On August 24, 2017, Judge Alison J. Nathan of the United States District Court for the Southern District of New York dismissed with prejudice a putative securities class action against hotel chain La Quinta Holdings, Inc. (“La Quinta”), certain of its officers and directors, and La Quinta’s majority shareholder. Police and Fire Retirement System of the City of Detroit v. La Quinta Holdings, Inc. et al, No. 16-cv-3068 (S.D.N.Y. Aug. 24, 2017). Plaintiff claimed that defendants violated Sections 10(b) and 20(a) of the Securities Exchange Act of 1934 and Sections 11, 12(a)(2) and 15 of the Securities Act of 1933, based on various alleged misstatements and omissions that allegedly hid from the public operational and other difficulties facing La Quinta, including at the time of La Quinta’s secondary public offerings in November 2014 and April 2015. The Court dismissed the second amended complaint in its entirety with prejudice, holding that the plaintiff failed to adequately plead a material misrepresentation or omission.
The Court considered four categories of purported misstatements or omissions alleged by the plaintiff: (i) failure to disclose the impact that declining oil prices were having on the hotel chain’s business; (ii) failure to disclose the need for renovations and the lack of necessary repairs of the hotels; (iii) failure to disclose disruptions arising from La Quinta’s transition of its call center to a new provider; and (iv) representations concerning La Quinta’s sales of certain hotels as a “win-win-win” and as providing for “built-in gains,” when the transactions resulted in losses and impairment write-downs.
The Court addressed each of these categories of alleged misrepresentations and omissions in turn. First, the Court concluded that La Quinta’s public disclosures, combined with information available in the public domain, adequately apprised investors of the risks arising from the decline in oil prices. The Court found that La Quinta’s disclosure that “given [its] concentration of hotels in Texas, a downturn in the oil and gas industry could have an adverse effect on our business,” combined with the publicly available oil price information, was sufficient to warn the plaintiff, and other investors, of any risks.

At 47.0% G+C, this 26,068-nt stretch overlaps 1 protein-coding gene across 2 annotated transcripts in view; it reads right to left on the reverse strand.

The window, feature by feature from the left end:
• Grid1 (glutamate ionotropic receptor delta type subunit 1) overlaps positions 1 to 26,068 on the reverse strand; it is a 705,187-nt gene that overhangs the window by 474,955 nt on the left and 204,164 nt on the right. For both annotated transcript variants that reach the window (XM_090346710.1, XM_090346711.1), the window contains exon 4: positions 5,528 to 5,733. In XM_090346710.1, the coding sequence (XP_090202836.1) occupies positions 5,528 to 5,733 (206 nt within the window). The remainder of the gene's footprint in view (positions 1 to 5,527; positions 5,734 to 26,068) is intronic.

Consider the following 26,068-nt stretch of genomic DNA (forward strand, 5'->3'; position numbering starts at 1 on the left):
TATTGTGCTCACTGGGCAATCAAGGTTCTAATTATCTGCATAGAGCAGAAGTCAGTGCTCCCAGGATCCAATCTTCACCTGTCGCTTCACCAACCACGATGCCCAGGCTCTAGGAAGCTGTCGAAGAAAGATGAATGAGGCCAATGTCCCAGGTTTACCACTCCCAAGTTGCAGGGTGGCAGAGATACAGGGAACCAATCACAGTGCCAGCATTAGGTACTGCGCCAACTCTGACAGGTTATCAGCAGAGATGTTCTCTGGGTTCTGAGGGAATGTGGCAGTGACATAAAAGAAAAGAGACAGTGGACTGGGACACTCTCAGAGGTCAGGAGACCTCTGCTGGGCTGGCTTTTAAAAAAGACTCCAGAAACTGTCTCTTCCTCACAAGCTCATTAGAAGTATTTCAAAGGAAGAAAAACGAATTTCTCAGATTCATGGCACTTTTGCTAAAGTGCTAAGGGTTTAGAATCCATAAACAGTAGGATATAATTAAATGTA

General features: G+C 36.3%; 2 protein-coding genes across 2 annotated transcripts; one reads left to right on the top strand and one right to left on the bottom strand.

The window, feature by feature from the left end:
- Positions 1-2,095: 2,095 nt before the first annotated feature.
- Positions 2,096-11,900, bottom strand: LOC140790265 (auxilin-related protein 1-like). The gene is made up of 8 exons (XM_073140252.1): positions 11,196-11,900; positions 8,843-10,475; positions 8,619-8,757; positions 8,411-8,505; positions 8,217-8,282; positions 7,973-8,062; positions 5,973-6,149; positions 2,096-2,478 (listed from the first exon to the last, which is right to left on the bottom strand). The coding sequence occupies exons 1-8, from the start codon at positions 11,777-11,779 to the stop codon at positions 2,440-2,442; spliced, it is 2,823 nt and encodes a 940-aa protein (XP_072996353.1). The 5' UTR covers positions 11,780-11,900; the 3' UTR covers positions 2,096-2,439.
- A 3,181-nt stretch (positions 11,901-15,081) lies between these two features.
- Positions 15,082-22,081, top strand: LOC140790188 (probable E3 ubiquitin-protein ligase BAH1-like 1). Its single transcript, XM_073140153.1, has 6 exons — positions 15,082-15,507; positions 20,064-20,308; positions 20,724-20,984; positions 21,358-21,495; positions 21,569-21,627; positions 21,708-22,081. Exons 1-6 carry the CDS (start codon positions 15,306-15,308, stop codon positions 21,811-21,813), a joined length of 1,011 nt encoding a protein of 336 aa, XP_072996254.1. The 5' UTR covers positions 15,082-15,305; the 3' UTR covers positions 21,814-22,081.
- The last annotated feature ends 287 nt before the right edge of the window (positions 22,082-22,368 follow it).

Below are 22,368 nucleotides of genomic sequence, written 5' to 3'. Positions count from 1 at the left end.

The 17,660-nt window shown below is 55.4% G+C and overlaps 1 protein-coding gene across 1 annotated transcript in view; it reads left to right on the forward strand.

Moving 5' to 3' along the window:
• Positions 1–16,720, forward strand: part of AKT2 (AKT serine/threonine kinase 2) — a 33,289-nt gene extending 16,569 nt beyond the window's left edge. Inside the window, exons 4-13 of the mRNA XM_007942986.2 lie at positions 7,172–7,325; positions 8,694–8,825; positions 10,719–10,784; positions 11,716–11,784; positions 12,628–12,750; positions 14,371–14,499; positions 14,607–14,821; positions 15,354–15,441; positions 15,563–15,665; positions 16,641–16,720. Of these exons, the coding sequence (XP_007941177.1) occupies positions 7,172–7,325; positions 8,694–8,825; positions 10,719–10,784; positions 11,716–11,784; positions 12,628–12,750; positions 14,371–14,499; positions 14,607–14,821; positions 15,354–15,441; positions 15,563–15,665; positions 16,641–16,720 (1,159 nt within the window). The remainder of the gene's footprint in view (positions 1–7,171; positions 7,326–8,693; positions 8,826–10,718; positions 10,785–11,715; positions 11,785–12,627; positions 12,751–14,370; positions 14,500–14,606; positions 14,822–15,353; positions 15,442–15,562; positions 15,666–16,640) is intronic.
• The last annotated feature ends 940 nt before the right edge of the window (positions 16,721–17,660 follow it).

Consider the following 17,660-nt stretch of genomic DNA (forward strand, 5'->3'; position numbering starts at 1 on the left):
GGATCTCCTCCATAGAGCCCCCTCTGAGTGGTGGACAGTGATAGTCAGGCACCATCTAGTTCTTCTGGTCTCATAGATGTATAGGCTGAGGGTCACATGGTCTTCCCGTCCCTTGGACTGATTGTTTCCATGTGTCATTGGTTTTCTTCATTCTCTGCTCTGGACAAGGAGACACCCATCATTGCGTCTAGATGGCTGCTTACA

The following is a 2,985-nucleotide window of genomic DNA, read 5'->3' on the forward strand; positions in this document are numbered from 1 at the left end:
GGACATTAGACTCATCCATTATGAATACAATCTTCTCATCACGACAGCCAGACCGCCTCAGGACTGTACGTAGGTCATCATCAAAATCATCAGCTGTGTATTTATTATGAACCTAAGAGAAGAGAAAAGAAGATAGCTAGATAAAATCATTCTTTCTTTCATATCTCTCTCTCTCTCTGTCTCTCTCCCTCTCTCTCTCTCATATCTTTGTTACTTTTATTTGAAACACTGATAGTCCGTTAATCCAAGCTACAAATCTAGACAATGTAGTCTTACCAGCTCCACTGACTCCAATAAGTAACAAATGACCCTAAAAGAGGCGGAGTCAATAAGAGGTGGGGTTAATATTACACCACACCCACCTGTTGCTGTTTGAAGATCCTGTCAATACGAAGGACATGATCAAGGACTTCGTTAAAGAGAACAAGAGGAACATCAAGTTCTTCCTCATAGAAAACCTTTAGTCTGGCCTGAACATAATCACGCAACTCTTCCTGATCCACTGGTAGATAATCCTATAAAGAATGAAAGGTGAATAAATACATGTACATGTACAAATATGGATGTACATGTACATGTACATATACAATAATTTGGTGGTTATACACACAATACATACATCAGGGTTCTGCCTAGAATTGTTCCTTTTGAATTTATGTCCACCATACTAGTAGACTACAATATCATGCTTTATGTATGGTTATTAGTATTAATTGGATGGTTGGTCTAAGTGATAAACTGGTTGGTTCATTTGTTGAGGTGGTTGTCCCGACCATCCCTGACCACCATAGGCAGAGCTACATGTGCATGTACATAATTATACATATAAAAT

The Court next determined that La Quinta had no affirmative duty or obligation to disclose its need for renovations and, in any event, had specifically disclosed in certain documents — of which the Court took judicial notice — that renovations were required “cyclically” and were necessary “from time to time.” The Court rejected the plaintiff’s argument that La Quinta’s 2016 creation of an “accelerated renovation program” should have been disclosed, finding instead that defendants’ disclosures that repairs would be needed within a three-year period were sufficient.
The Court similarly found that La Quinta had no affirmative duty to disclose any issues with its call center transition. The Court recognized that when a corporation chooses to speak it has a duty to be both accurate and complete, but noted that the plaintiff had not identified any affirmative statement that defendants made that would be misleading without further disclosures related to the call center. The Court further found that, in any event, La Quinta had, in fact, made sufficient disclosures regarding its call center transition, and that the plaintiff’s argument that those disclosures should have been made earlier was insufficient to state a claim, as “the timing of disclosure is a matter for the business judgment of the corporate officers entrusted” with management within the disclosure requirements.
Finally, the Court rejected the plaintiff’s contention that La Quinta’s chief executive officer’s characterization of a hotel sale as a “win-win-win” — even though the sale subsequently resulted in a loss — was misleading. The Court held that the statement was an expression of the CEO’s expectations for the sale and not an objective fact, and was therefore an opinion, for which a defendant could be liable only if the plaintiff demonstrated that the speaker did not hold that belief, the supporting facts supplied were untrue, or information that made the statement misleading was omitted. The Court found that none of these factors were adequately alleged, noting among other things that the full context of the quote made clear that the sale was not purported to be a “win” due to profit, but rather because it freed up capital that could be used elsewhere. The Court also found that another purported misstatement — that a subset of hotels, being considered for sale, had “built-in gains” — was not misleading when considered in context, because the statement was in response to a general question about hypothetical tax consequences of a sale.
Accordingly, the Court found that the plaintiff failed to allege an actionable misstatement or omission and, after noting that the plaintiff had been given notice and an opportunity to amend its complaint and that further amendment would be futile, dismissed all of the plaintiff’s claims with prejudice.
The decision provides a thorough and methodical example of the elements and standards which a plaintiff must meet to adequately allege material misstatements or omissions when purporting to bring federal securities claims, and the various factors that a court will examine, including: the availability of publicly available information; the full context of alleged false or misleading statements; whether a defendant had a duty to disclose the allegedly omitted information; and when statements of opinion may be actionable under Omnicare and its progeny.